I found this vintage mussel dish on ebay.
It’s kinda ugly in an interesting sort of way. I believe it was made in France in the 1950s by Vallauris.
Have you ever heard the saying “some days you’re the pigeon and other days you’re the statue?” How about “some days you’re the dog and other days you’re the hydrant?” Well, I’ve got another one for you — some days you’re the seagull and other days you’re the mussel. Seagulls have a taste for mussels and other shellfish. To get at the meat inside the shell, they carry the mussel high in the air, and then drop it on rocks below. They do this over and over until the shell finally cracks open, and then they feast. (A nice video of this, with some sea lions as an added bonus, can be seen here.)
After certain unpleasant and entirely fascinating recent events in American politics, I think we all might feel a little mussel-like, as if we’d been repeatedly dropped on sharp rocks until a seagull can come and pick our innards out. This feeling, together with the mussel dish, is the inspiration for this recipe for Spicy Mussels in White Wine.
On Fridays and Saturdays, the Costco near me has a sort of pop-up seafood shop, and they almost always have 3-pound bags of beautiful Prince Edward Island (“PEI”) mussels — rarely a broken shell in the whole bunch. In researching mussels, I learned that the size of the mussel varies with the season — they are largest in October and smallest in March. If a batch of mussels appears to be different colors, don’t worry — pale white meat indicates a male mussel, and a warmer, more orangey colour, a female. (Yep, another step closer to being Cliff Clavin.)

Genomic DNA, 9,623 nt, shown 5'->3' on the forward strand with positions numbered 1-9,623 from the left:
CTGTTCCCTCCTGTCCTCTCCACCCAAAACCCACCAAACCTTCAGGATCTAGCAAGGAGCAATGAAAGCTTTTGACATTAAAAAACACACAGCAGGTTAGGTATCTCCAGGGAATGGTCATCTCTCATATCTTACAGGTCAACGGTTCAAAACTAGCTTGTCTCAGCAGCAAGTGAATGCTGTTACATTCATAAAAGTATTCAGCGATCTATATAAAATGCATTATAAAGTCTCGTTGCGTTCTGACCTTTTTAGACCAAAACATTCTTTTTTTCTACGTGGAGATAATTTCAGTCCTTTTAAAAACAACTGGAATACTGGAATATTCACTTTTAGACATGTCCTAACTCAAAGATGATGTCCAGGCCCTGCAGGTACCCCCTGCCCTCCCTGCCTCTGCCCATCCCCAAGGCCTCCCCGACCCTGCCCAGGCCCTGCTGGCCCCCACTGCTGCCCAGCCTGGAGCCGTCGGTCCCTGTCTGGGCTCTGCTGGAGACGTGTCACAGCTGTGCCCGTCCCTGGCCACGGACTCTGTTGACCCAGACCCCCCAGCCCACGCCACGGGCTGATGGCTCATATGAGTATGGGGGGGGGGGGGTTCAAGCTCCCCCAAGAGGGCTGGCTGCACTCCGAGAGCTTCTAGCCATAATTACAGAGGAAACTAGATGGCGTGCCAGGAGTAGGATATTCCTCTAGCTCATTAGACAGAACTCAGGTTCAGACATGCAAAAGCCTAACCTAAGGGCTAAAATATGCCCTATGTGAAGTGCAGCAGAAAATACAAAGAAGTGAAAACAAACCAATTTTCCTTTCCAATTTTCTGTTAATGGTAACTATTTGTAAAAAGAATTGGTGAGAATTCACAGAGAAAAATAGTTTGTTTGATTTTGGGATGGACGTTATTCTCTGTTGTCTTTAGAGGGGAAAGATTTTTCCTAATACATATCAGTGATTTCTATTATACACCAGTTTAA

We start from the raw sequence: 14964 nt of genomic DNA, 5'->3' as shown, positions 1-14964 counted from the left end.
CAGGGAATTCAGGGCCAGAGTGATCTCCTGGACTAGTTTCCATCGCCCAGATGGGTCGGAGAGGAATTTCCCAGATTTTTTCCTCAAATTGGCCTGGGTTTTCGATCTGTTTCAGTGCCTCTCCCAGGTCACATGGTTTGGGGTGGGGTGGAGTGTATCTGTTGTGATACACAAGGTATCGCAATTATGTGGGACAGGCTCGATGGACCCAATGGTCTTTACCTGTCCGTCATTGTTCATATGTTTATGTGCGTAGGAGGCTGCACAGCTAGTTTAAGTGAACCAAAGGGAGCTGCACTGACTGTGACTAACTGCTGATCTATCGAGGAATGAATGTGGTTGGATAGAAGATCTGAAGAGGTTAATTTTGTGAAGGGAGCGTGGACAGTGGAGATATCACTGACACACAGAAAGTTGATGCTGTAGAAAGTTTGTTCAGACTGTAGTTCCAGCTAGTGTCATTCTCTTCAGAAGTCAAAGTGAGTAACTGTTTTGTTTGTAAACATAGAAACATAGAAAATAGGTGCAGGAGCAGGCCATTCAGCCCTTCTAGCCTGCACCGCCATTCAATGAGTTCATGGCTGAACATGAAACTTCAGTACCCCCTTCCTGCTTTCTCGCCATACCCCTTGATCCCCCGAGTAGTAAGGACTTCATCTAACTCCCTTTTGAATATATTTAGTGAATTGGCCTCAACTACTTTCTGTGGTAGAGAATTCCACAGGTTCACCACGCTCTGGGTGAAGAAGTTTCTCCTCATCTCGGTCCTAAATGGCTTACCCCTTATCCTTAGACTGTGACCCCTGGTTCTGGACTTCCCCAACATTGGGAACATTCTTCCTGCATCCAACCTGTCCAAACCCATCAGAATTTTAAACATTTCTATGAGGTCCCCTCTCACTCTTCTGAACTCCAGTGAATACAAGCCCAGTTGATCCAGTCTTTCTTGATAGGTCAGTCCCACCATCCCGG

This recipe is quick and easy, and is a delicious light meal any time of year. Crusty bread is, of course, mandatory for sopping up the broth. For times when you are perhaps feeling mussel-like, a soothing, steaming, savory bowl of mussels in white wine will help you feel like you are soaring with the seagulls in no time, at least momentarily.
|SPICY MUSSELS IN WHITE WINE|| |
- 2 tablespoons olive oil
- ½ medium onion, chopped
- 3 large garlic cloves, minced
- 1 teaspoon dried crushed red pepper
- ½ teaspoon salt
- 1 cup dry white wine
- 2¼"-thick slices of lemon
- 2 pounds fresh mussels, scrubbed and debearded (discard any broken shells or that won't close)
- Salt and pepper, to taste
- ¼ cup chopped fresh parsley
- ½ cup chopped seeded tomatoes
- Heat oil in a large stockpot over medium-high heat. Add onion, garlic, crushed red pepper, and salt, and saute until onion is golden, approximately 4-5 minutes. Add wine and lemon and bring to a boil over high heat. Add mussels and cook, covered, until mussels open, stirring once to rearrange mussels, approximately 6 minutes. Discard any mussels that do not open. Using a slotted spoon, transfer mussels to individual serving bowls. Boil liquid remaining in pot until reduced to 1 cup, approximately 3 minutes. Season broth to taste with salt and pepper. Pour broth over mussels. Sprinkle with parsley and tomatoes, and serve hot.
- (Note: Have lots of crusty bread on hand to sop up the broth.)